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8 Habits You May Not be Aware of that Speed up Aging

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We’re all probably aware that things like smoking and obesity shorten our lifespan, but what we may not be aware of is that there are many other seemingly harmless habits that are secretly aging us every day.

Wearing a “Worry Wart” badge

We can’t escape stress, but we can try to rein in our worrying tendencies. Worry not only make us unhappy, anxious, and mentally exhausted, not to mention the extra ice cream and comfort foods it entices us to ingest, but it actually ages the body. The constant release of cortisol, norepinephrine and adrenaline literally wear us out by lowering the immune system, raising blood pressure, and interfering with sleep, memory and mood.

What you can do – Try to put worries in perspective by looking at the big picture. Take a few deep breaths when anxiety rears its ugly head. Do something physical; take a walk or a few yoga poses. Meditation really does help as does setting aside a regular “worry time.” The key is not to let worry be a constant companion.

Being a sunscreen slacker

Sure, you remember to put on sunscreen when heading to the beach, but what about driving to work, walking the dog, or doing errands. Repeated daily exposure to the sun can actually cause significant premature aging. Researchers in Australia recently found in a study of 900 participants that those who consistently applied sunscreen daily had smoother, more resilient and younger looking skin. So not only does skipping the daily sunscreen raise the risk of skin cancer, it also weakens skin cells and can surprisingly make us more prone to bruising and skin injury.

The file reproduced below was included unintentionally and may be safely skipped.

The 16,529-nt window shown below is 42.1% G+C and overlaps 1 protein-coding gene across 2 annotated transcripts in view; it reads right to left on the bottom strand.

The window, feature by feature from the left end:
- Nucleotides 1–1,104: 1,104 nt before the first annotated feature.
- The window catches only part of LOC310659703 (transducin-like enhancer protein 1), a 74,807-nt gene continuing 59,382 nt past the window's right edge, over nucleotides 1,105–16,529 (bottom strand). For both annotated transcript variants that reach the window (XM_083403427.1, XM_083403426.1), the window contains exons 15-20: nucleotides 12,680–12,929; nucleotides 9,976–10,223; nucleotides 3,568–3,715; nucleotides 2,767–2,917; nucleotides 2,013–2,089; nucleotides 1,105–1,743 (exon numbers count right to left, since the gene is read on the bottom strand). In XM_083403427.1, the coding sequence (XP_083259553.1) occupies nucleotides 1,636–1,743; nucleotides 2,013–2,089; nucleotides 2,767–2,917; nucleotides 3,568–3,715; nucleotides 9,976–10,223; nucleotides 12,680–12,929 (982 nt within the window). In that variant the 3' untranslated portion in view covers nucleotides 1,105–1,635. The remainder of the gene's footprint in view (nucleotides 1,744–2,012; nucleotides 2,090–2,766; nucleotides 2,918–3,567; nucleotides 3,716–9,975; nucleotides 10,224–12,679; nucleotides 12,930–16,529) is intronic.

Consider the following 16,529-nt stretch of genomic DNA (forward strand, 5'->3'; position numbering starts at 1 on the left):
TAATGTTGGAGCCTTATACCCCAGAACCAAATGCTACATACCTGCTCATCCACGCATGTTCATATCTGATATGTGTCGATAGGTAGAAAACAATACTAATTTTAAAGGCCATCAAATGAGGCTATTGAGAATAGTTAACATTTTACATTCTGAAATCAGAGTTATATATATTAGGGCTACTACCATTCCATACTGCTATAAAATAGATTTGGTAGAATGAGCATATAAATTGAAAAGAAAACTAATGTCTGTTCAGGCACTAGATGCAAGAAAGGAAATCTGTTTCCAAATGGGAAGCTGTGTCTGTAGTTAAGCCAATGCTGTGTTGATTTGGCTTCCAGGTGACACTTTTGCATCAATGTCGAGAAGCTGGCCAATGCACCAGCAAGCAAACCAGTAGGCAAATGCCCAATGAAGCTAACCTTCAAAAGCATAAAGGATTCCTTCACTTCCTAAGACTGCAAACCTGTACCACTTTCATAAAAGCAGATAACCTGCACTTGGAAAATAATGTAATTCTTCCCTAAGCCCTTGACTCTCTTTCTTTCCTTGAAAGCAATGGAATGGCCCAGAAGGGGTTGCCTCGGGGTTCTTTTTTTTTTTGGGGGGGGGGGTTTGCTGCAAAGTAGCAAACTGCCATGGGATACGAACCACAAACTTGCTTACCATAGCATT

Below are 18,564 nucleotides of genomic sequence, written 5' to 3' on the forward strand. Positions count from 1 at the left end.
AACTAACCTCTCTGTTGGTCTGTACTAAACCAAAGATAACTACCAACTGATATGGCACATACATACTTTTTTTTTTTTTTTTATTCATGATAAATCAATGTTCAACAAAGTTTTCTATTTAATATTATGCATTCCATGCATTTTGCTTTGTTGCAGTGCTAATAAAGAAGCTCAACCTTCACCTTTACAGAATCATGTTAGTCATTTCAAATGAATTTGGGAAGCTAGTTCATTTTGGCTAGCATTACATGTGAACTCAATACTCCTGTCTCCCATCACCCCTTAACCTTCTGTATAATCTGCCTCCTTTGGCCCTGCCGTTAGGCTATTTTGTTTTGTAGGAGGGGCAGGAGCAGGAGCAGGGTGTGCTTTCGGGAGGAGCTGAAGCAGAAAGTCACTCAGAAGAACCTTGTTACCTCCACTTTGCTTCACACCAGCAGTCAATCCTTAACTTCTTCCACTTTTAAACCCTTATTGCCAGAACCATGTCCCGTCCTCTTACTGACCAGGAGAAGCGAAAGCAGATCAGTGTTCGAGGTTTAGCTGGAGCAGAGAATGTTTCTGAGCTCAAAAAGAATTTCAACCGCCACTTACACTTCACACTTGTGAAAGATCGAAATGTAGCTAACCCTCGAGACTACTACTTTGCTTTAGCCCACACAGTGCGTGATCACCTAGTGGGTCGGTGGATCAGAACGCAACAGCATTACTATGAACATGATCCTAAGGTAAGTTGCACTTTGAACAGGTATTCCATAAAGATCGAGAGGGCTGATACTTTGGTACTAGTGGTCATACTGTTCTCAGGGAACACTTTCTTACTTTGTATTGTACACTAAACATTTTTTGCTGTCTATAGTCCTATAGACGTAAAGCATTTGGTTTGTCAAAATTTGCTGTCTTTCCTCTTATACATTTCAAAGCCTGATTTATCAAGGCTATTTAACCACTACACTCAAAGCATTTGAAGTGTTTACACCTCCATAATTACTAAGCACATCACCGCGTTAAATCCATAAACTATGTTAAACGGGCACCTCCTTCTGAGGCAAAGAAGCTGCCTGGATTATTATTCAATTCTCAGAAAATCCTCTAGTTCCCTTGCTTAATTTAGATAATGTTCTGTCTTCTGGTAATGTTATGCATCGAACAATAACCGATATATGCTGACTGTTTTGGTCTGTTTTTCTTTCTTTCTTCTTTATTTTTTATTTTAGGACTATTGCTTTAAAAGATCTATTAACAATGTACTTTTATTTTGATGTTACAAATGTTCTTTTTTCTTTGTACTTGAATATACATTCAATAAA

What you can do – Look for a broad-spectrum sunscreen that protects against UVA and UVB rays with an SPF of at least 15, preferably 30. Use a nickel size dollop for the face an amount equivalent to a shot glass to cover all exposed areas of the body every day. Once it becomes a habit, it will only take a few minutes and can save your skin years of premature leathery skin.

Having a “Sweet Spot” for sugar

We know sugar can pack on the pounds, but health experts now believe that sugar is secretly aging us. Sugar damages our skin by drying out the collagen and elastin that are naturally present, resulting in dull, dry, sagging and wrinkle prone skin.  This process, known as glycation also causes dark circles and puffiness. Both of which are not only unattractive, but make us look and feel older. These effects begin at about 35 and rapidly increase after that, according to a study published in the British Journal of Dermatology.